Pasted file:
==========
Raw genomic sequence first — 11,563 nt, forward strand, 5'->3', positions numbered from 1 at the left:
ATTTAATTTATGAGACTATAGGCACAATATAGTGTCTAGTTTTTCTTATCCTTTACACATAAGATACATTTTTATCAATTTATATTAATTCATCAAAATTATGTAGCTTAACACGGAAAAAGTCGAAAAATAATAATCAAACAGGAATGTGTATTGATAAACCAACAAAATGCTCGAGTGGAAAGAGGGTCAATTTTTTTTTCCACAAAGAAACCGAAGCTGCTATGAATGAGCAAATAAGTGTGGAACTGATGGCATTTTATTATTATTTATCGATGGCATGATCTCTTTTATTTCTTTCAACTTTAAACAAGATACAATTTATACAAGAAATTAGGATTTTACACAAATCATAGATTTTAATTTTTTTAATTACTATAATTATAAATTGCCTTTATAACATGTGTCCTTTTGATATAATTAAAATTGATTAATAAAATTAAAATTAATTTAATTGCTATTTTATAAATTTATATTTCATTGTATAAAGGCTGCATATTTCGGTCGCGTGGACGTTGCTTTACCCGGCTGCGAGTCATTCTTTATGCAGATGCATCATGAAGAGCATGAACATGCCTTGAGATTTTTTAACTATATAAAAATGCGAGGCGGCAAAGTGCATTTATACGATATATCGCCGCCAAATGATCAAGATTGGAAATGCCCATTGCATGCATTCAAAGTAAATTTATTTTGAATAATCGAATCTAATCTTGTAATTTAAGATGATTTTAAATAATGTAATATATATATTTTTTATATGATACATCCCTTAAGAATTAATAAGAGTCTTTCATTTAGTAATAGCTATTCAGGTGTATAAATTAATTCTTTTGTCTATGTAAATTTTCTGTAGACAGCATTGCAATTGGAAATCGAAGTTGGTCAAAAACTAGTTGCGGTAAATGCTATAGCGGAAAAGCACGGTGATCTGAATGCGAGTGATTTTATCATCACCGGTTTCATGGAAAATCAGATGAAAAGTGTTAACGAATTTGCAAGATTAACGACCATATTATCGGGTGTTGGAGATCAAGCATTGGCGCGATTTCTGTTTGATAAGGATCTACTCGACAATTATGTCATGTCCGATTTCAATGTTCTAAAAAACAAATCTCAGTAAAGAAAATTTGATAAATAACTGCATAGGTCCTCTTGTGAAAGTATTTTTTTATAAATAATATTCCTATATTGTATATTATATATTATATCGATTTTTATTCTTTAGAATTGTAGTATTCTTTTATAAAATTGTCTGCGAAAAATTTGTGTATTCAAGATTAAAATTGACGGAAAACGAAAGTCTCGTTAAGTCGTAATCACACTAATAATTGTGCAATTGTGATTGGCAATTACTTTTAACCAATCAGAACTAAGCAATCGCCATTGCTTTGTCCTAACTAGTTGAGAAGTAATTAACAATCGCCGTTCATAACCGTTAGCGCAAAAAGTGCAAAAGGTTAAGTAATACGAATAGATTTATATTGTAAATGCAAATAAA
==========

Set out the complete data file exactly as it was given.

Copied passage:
Raw genomic sequence first — 11,563 nt, forward strand, 5'->3', positions numbered from 1 at the left:
ATTTAATTTATGAGACTATAGGCACAATATAGTGTCTAGTTTTTCTTATCCTTTACACATAAGATACATTTTTATCAATTTATATTAATTCATCAAAATTATGTAGCTTAACACGGAAAAAGTCGAAAAATAATAATCAAACAGGAATGTGTATTGATAAACCAACAAAATGCTCGAGTGGAAAGAGGGTCAATTTTTTTTTCCACAAAGAAACCGAAGCTGCTATGAATGAGCAAATAAGTGTGGAACTGATGGCATTTTATTATTATTTATCGATGGCATGATCTCTTTTATTTCTTTCAACTTTAAACAAGATACAATTTATACAAGAAATTAGGATTTTACACAAATCATAGATTTTAATTTTTTTAATTACTATAATTATAAATTGCCTTTATAACATGTGTCCTTTTGATATAATTAAAATTGATTAATAAAATTAAAATTAATTTAATTGCTATTTTATAAATTTATATTTCATTGTATAAAGGCTGCATATTTCGGTCGCGTGGACGTTGCTTTACCCGGCTGCGAGTCATTCTTTATGCAGATGCATCATGAAGAGCATGAACATGCCTTGAGATTTTTTAACTATATAAAAATGCGAGGCGGCAAAGTGCATTTATACGATATATCGCCGCCAAATGATCAAGATTGGAAATGCCCATTGCATGCATTCAAAGTAAATTTATTTTGAATAATCGAATCTAATCTTGTAATTTAAGATGATTTTAAATAATGTAATATATATATTTTTTATATGATACATCCCTTAAGAATTAATAAGAGTCTTTCATTTAGTAATAGCTATTCAGGTGTATAAATTAATTCTTTTGTCTATGTAAATTTTCTGTAGACAGCATTGCAATTGGAAATCGAAGTTGGTCAAAAACTAGTTGCGGTAAATGCTATAGCGGAAAAGCACGGTGATCTGAATGCGAGTGATTTTATCATCACCGGTTTCATGGAAAATCAGATGAAAAGTGTTAACGAATTTGCAAGATTAACGACCATATTATCGGGTGTTGGAGATCAAGCATTGGCGCGATTTCTGTTTGATAAGGATCTACTCGACAATTATGTCATGTCCGATTTCAATGTTCTAAAAAACAAATCTCAGTAAAGAAAATTTGATAAATAACTGCATAGGTCCTCTTGTGAAAGTATTTTTTTATAAATAATATTCCTATATTGTATATTATATATTATATCGATTTTTATTCTTTAGAATTGTAGTATTCTTTTATAAAATTGTCTGCGAAAAATTTGTGTATTCAAGATTAAAATTGACGGAAAACGAAAGTCTCGTTAAGTCGTAATCACACTAATAATTGTGCAATTGTGATTGGCAATTACTTTTAACCAATCAGAACTAAGCAATCGCCATTGCTTTGTCCTAACTAGTTGAGAAGTAATTAACAATCGCCGTTCATAACCGTTAGCGCAAAAAGTGCAAAAGGTTAAGTAATACGAATAGATTTATATTGTAAATGCAAATAAA